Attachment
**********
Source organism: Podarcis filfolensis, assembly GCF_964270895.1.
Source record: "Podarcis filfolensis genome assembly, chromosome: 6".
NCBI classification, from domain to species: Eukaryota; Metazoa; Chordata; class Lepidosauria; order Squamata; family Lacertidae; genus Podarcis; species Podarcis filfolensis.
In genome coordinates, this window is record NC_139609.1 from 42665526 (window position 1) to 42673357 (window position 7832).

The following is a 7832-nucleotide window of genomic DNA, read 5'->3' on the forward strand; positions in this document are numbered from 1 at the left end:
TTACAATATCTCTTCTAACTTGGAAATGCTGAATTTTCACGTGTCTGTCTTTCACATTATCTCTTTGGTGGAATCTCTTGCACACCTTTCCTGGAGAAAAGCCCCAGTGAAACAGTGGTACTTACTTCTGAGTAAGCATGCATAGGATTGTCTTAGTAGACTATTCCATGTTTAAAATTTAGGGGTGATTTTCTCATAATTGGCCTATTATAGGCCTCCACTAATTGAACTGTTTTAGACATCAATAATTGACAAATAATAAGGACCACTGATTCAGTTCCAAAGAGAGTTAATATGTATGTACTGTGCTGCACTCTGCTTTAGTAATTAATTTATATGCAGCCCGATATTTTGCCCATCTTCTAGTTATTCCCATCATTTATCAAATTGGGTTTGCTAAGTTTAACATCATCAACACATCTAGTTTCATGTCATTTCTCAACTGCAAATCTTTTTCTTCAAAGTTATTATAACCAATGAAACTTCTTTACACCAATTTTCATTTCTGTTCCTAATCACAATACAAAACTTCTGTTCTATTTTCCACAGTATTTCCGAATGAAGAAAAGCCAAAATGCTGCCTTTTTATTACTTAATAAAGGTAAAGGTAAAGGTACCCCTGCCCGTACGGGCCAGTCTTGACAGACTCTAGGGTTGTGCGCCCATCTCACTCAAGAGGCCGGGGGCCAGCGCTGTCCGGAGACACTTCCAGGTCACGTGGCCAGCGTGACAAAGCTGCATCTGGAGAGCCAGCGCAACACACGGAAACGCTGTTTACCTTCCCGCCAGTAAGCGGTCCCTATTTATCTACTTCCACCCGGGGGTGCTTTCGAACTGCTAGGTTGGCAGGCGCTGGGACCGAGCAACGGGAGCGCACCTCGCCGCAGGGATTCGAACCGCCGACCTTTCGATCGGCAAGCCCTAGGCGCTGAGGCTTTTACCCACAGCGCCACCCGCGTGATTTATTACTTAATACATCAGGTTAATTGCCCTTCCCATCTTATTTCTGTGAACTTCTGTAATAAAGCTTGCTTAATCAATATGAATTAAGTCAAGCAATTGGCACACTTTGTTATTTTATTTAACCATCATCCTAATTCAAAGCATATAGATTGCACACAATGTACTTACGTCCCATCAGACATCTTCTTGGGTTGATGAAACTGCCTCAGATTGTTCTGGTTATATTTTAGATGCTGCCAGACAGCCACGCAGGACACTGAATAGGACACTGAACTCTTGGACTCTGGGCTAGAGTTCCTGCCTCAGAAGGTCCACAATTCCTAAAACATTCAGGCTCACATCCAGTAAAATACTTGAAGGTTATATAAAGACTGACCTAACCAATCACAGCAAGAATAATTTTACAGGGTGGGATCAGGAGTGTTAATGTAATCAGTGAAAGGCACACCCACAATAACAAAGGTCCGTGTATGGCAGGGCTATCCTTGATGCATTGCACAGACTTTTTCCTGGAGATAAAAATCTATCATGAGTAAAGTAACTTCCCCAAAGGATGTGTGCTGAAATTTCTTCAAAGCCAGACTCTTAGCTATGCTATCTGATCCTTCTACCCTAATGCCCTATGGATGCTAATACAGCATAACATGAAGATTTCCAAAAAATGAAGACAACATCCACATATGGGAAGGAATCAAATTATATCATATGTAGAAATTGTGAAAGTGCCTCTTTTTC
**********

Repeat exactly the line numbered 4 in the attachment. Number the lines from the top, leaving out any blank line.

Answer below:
In genome coordinates, this window is record NC_139609.1 from 42665526 (window position 1) to 42673357 (window position 7832).